American Public Opinion, Advocacy, and Policy in Congress: What the Public Wants and What It Gets

American Public Opinion, Advocacy, and Policy in Congress: What the Public Wants and What It Gets

By: Paul Burstein (author)Paperback

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Between one election and the next, members of Congress introduce thousands of bills. What determines which become law? Is it the public? Do we have government 'of the people, by the people, for the people?' Or is it those who have the resources to organize and pressure government who get what they want? In the first study ever of a random sample of policy proposals, Paul Burstein finds that the public can get what it wants - but mainly on the few issues that attract its attention. Does this mean organized interests get what they want? Not necessarily - on most issues there is so little political activity that it hardly matters. Politics may be less of a battle between the public and organized interests than a struggle for attention. American society is so much more complex than it was when the Constitution was written that we may need to reconsider what it means, in fact, to be a democracy.

About Author

Paul Burstein is Professor of Sociology, Adjunct Professor of Political Science, and Samuel and Althea Stroum Chair in Jewish Studies at the University of Washington, Seattle. He is the author of Discrimination, Jobs, and Politics: The Struggle for Equal Employment Opportunity in the United States Since the New Deal, and has published on topics including policy change; public opinion; social movements; interest organizations; congressional action on work, family, and gender; and the mobilization of law; with articles appearing in the American Sociological Review, the American Journal of Sociology, Social Forces, the American Political Science Review, Political Research Quarterly, the Sociological Forum, the Law and Society Review, and other journals. He has been elected to the Council and the Publications Committee of the American Sociological Association and to the position of Chair of the ASA's Political Sociology section. He has also served on the editorial boards of twelve journals in sociology, political science and other fields.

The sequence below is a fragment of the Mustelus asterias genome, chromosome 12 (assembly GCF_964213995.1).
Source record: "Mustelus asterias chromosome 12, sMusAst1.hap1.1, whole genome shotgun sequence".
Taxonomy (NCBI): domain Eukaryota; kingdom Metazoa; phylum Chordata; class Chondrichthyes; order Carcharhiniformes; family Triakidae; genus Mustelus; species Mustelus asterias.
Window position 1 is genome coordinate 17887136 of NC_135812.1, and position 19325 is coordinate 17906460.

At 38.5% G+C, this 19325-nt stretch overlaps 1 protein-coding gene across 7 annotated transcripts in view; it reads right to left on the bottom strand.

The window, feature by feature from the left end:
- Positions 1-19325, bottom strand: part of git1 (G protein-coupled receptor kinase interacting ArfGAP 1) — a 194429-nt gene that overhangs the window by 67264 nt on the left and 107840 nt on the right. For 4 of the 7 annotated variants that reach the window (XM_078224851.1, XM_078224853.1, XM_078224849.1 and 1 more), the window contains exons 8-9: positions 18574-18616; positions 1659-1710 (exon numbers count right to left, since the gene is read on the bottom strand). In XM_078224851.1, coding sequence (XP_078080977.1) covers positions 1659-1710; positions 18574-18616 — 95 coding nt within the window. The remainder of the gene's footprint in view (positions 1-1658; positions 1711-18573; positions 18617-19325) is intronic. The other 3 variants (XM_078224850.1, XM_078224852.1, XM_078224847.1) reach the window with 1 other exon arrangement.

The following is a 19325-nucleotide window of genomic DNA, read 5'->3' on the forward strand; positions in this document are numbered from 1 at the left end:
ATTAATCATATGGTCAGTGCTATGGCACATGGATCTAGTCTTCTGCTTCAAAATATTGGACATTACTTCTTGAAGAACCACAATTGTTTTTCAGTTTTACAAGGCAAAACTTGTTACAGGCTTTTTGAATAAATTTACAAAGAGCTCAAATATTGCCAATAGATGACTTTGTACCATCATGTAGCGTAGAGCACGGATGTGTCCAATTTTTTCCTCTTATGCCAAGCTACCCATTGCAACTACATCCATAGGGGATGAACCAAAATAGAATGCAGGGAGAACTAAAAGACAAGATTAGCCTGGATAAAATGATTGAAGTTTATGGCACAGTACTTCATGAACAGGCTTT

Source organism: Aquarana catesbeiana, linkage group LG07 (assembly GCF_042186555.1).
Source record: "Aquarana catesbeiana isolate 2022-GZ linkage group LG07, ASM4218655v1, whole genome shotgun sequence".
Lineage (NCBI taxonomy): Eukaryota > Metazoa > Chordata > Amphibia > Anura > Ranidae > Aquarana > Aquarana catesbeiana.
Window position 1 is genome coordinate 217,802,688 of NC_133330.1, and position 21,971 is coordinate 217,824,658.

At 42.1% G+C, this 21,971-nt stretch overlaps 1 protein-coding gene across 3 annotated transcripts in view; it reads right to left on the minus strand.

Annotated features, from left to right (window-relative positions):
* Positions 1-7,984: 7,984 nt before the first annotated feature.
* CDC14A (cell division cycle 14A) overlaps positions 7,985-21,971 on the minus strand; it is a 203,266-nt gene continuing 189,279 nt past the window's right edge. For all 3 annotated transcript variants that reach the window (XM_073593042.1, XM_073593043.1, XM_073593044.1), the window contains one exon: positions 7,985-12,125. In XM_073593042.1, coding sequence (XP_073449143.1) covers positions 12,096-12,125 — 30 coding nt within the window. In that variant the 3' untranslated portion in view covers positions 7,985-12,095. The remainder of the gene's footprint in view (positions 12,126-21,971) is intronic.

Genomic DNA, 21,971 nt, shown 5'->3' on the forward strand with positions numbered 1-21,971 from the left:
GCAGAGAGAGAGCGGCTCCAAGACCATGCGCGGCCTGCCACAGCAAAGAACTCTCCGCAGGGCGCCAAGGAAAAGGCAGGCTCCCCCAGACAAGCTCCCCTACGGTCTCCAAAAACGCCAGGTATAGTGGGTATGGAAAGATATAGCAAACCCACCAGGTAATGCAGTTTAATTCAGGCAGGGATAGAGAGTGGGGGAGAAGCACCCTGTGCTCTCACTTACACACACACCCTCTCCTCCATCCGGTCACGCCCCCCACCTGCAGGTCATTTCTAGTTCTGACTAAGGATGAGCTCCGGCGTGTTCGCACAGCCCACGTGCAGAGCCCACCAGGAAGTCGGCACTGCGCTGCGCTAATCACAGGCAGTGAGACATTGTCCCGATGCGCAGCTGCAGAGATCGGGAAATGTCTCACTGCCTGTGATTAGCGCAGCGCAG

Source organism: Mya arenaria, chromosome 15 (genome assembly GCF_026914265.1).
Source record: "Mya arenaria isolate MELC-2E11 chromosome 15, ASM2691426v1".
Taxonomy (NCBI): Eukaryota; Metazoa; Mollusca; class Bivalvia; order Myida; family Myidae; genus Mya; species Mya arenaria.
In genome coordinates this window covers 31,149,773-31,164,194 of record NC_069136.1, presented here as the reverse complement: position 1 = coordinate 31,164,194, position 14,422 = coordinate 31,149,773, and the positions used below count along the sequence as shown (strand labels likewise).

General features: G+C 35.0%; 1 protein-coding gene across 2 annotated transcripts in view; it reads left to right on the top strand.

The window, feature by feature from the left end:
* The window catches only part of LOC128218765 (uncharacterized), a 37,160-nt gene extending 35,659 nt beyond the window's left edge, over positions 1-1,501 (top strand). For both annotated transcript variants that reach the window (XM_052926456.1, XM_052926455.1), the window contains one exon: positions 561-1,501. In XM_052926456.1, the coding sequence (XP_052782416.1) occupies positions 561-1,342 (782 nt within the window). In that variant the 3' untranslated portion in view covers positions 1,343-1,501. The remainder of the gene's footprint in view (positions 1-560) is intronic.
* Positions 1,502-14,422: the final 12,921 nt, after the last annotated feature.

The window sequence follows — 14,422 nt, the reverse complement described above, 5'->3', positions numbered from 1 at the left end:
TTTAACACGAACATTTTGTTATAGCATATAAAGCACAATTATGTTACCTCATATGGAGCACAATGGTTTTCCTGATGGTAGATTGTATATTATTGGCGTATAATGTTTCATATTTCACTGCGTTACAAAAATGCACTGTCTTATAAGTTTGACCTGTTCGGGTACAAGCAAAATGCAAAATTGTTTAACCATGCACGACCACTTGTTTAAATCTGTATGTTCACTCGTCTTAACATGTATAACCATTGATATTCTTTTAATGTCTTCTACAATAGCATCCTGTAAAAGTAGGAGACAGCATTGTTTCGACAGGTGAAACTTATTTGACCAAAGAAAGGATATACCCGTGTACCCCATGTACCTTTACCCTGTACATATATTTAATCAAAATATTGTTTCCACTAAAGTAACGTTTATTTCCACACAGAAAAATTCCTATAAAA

1. Introduction; 2. Policy change; 3. Public opinion; 4. Advocacy: how Americans try to influence Congress; 5. The impact of advocacy on congressional action; 6. Advocacy, information, and policy innovation; 7. Conclusions.

Product Details

  • ISBN13: 9781107684256
  • Format: Paperback
  • Number Of Pages: 248
  • ID: 9781107684256
  • weight: 290
  • ISBN10: 1107684250

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